Alterations in the central nervous system leading to higher pain sensitivity have been shown in both chronic back pain (CBP) and fibromyalgia syndrome (FMS). The aim of this study was to disclose commonalities and differences in the pathophysiology of FMS and CBP.
We used the quantitative sensory testing protocol of the German Research Network on Neuropathic Pain to obtain comprehensive profiles of somatosensory functions. The protocol comprised thermal and mechanical detection and pain thresholds, vibration thresholds, and pain sensitivity to sharp and blunt mechanical stimuli. We studied 21 FMS patients (mean pain duration: 13.4 y), 23 CBP subjects (mean pain duration: 15.9 y), and 20 healthy controls (HCs). Each participant received the test battery on the back and on the dorsal hand (pain-free control site).
On the back, FMS patients showed increased thermal and mechanical pain sensitivity compared with HCs and CBP participants. On the hand dorsum, FMS patients showed higher mechanical pain sensitivity compared with CBP participants and HCs and higher cold pain sensitivity compared with HCs. CBP participants showed increased pressure pain sensitivity and lower vibration sensitivity on the back, but no significant differences on the hand dorsum compared with HCs.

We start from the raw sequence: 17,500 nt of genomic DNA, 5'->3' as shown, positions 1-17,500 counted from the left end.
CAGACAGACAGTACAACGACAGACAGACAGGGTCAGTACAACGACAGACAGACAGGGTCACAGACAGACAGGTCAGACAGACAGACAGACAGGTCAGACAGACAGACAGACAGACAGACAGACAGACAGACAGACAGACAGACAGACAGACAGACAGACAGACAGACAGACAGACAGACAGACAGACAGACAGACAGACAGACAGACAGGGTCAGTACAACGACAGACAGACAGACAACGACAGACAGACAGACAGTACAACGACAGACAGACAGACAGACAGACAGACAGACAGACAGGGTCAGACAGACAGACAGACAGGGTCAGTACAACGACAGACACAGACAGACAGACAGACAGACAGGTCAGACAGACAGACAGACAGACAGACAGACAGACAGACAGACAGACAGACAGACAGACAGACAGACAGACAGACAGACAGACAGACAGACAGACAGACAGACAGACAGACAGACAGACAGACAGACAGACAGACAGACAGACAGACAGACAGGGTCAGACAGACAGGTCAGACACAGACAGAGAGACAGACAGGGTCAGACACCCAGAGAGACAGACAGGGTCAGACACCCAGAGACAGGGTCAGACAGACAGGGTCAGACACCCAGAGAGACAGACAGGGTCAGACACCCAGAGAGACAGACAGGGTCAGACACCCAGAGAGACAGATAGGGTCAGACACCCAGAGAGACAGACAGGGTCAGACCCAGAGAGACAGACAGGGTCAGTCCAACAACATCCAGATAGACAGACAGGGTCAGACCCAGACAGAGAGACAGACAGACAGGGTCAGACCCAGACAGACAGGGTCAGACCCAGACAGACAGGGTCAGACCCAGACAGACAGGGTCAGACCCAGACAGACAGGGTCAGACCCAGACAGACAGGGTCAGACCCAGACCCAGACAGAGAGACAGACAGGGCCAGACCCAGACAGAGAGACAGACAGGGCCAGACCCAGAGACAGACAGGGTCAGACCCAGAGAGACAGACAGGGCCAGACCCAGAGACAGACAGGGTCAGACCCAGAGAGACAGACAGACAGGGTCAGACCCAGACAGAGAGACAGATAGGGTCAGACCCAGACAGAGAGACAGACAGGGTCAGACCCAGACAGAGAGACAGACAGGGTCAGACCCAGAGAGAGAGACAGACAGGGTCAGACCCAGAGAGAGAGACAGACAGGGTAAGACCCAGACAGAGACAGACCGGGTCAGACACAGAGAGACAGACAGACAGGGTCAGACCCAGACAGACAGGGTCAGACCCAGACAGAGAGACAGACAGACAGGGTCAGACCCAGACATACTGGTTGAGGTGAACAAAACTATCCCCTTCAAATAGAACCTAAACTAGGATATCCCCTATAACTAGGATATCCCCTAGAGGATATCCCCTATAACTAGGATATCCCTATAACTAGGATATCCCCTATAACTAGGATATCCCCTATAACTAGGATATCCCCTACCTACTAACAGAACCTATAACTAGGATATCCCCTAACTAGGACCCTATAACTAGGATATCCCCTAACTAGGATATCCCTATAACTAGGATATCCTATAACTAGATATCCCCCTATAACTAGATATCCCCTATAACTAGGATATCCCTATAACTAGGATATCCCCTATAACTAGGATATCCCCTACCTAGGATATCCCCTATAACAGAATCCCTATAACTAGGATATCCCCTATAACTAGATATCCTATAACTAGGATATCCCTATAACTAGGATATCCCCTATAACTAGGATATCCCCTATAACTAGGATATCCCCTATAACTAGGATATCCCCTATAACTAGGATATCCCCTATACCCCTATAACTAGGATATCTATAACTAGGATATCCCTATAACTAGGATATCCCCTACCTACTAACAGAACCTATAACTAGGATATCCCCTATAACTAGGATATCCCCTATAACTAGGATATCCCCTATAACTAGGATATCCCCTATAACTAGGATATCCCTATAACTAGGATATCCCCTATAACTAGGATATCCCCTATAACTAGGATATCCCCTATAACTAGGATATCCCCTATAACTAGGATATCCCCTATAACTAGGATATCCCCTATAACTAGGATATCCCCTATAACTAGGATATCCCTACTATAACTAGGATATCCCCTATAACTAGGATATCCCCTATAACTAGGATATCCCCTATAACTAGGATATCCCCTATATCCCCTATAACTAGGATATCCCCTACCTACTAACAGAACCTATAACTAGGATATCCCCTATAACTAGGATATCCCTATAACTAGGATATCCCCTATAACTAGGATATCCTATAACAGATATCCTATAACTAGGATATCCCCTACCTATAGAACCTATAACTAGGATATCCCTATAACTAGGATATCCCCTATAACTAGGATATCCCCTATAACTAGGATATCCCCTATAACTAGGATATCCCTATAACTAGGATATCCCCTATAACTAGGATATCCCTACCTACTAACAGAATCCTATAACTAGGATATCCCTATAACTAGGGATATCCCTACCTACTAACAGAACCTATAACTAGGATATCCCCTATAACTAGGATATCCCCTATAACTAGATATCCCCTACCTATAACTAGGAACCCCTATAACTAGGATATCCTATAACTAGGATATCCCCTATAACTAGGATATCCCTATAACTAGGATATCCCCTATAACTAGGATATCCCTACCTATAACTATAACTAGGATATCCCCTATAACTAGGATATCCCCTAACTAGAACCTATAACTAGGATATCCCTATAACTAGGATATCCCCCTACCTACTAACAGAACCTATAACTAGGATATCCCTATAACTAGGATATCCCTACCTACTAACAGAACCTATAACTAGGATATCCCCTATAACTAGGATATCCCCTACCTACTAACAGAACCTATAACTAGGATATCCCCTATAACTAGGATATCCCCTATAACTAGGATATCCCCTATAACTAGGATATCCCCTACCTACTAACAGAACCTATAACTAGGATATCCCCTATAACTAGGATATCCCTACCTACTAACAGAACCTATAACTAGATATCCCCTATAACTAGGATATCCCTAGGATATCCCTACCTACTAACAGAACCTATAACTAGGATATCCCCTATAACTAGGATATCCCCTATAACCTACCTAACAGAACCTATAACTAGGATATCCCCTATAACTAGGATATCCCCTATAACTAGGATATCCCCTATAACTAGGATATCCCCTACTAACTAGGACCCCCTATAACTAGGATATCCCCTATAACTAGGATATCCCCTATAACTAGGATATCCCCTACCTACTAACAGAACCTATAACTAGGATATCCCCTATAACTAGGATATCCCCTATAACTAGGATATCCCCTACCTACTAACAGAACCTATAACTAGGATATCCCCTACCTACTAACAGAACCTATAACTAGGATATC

FMS patients showed increased sensitivity for different pain modalities at all measured body areas, suggesting central disinhibition as a potential mechanism. CBP participants in contrast, showed localized alterations within the affected segment possibly due to peripheral sensitization.
*Department of General Internal Medicine and Psychosomatics, Medical Hospital, Ruprecht Karls University Heidelberg, Heidelberg
†Department of Psychosomatic Medicine and Psychotherapy, Fürst-Stirum-Hospital, Bruchsal
‡Department of Neurology, University Medical Center of the Johannes Gutenberg-University, Mainz
§Department of Palliative Care, University of Bonn, Bonn
∥Division of Neurophysiology, Center for Biomedicine and Medical Technology Mannheim (CBTM), Ruprecht Karls University Heidelberg, Mannheim, Germany
Supported by grants of the Federal Ministry of Education and Research (BMBF, grant No. 01EM0112; No. 01EM0506; No. 01EM0901). There are no conflicts of interest related to the manuscript on the part of the authors. Klaus Blumenstiel, MD and Andreas Gerhardt, MA, contributed equally to the study.
Reprints: Andreas Gerhardt, MA, Medical University Hospital Heidelberg, Internal Medicine II, Im Neuenheimer Feld 410, 69120 Heidelberg, Germany (e-mail: firstname.lastname@example.org).
Received May 19, 2010
Accepted February 25, 2011